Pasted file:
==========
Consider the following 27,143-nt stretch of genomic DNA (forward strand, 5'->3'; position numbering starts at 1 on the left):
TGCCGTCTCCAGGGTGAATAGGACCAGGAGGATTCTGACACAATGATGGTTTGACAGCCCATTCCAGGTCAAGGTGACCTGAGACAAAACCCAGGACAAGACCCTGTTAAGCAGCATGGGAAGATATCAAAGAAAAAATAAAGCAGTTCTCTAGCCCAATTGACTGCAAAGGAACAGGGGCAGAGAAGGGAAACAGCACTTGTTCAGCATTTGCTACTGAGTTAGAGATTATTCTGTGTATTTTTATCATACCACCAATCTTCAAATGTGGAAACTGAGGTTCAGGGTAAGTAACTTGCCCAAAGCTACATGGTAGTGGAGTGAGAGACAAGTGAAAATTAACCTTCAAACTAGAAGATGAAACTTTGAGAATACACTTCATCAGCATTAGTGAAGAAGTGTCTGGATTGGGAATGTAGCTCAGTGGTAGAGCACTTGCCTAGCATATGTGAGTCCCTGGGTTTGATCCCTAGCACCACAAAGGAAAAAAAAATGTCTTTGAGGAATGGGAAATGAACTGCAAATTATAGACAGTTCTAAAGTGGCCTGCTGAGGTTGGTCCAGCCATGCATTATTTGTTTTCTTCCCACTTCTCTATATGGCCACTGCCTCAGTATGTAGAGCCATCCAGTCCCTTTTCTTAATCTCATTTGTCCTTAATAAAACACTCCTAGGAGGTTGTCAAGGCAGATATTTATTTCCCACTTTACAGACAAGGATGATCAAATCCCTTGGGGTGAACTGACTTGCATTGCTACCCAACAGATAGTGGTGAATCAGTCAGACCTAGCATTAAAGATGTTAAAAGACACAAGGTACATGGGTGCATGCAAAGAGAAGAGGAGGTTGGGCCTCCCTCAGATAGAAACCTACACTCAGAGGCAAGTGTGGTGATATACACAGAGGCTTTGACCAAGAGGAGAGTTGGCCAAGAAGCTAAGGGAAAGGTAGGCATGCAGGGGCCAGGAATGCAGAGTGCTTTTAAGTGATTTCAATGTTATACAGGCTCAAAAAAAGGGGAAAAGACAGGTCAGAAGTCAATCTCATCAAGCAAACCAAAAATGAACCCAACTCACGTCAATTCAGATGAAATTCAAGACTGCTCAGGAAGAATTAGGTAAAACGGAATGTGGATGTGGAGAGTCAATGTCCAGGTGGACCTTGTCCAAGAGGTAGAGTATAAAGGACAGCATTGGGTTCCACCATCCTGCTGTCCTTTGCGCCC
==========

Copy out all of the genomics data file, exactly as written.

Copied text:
Consider the following 27,143-nt stretch of genomic DNA (forward strand, 5'->3'; position numbering starts at 1 on the left):
TGCCGTCTCCAGGGTGAATAGGACCAGGAGGATTCTGACACAATGATGGTTTGACAGCCCATTCCAGGTCAAGGTGACCTGAGACAAAACCCAGGACAAGACCCTGTTAAGCAGCATGGGAAGATATCAAAGAAAAAATAAAGCAGTTCTCTAGCCCAATTGACTGCAAAGGAACAGGGGCAGAGAAGGGAAACAGCACTTGTTCAGCATTTGCTACTGAGTTAGAGATTATTCTGTGTATTTTTATCATACCACCAATCTTCAAATGTGGAAACTGAGGTTCAGGGTAAGTAACTTGCCCAAAGCTACATGGTAGTGGAGTGAGAGACAAGTGAAAATTAACCTTCAAACTAGAAGATGAAACTTTGAGAATACACTTCATCAGCATTAGTGAAGAAGTGTCTGGATTGGGAATGTAGCTCAGTGGTAGAGCACTTGCCTAGCATATGTGAGTCCCTGGGTTTGATCCCTAGCACCACAAAGGAAAAAAAAATGTCTTTGAGGAATGGGAAATGAACTGCAAATTATAGACAGTTCTAAAGTGGCCTGCTGAGGTTGGTCCAGCCATGCATTATTTGTTTTCTTCCCACTTCTCTATATGGCCACTGCCTCAGTATGTAGAGCCATCCAGTCCCTTTTCTTAATCTCATTTGTCCTTAATAAAACACTCCTAGGAGGTTGTCAAGGCAGATATTTATTTCCCACTTTACAGACAAGGATGATCAAATCCCTTGGGGTGAACTGACTTGCATTGCTACCCAACAGATAGTGGTGAATCAGTCAGACCTAGCATTAAAGATGTTAAAAGACACAAGGTACATGGGTGCATGCAAAGAGAAGAGGAGGTTGGGCCTCCCTCAGATAGAAACCTACACTCAGAGGCAAGTGTGGTGATATACACAGAGGCTTTGACCAAGAGGAGAGTTGGCCAAGAAGCTAAGGGAAAGGTAGGCATGCAGGGGCCAGGAATGCAGAGTGCTTTTAAGTGATTTCAATGTTATACAGGCTCAAAAAAAGGGGAAAAGACAGGTCAGAAGTCAATCTCATCAAGCAAACCAAAAATGAACCCAACTCACGTCAATTCAGATGAAATTCAAGACTGCTCAGGAAGAATTAGGTAAAACGGAATGTGGATGTGGAGAGTCAATGTCCAGGTGGACCTTGTCCAAGAGGTAGAGTATAAAGGACAGCATTGGGTTCCACCATCCTGCTGTCCTTTGCGCCC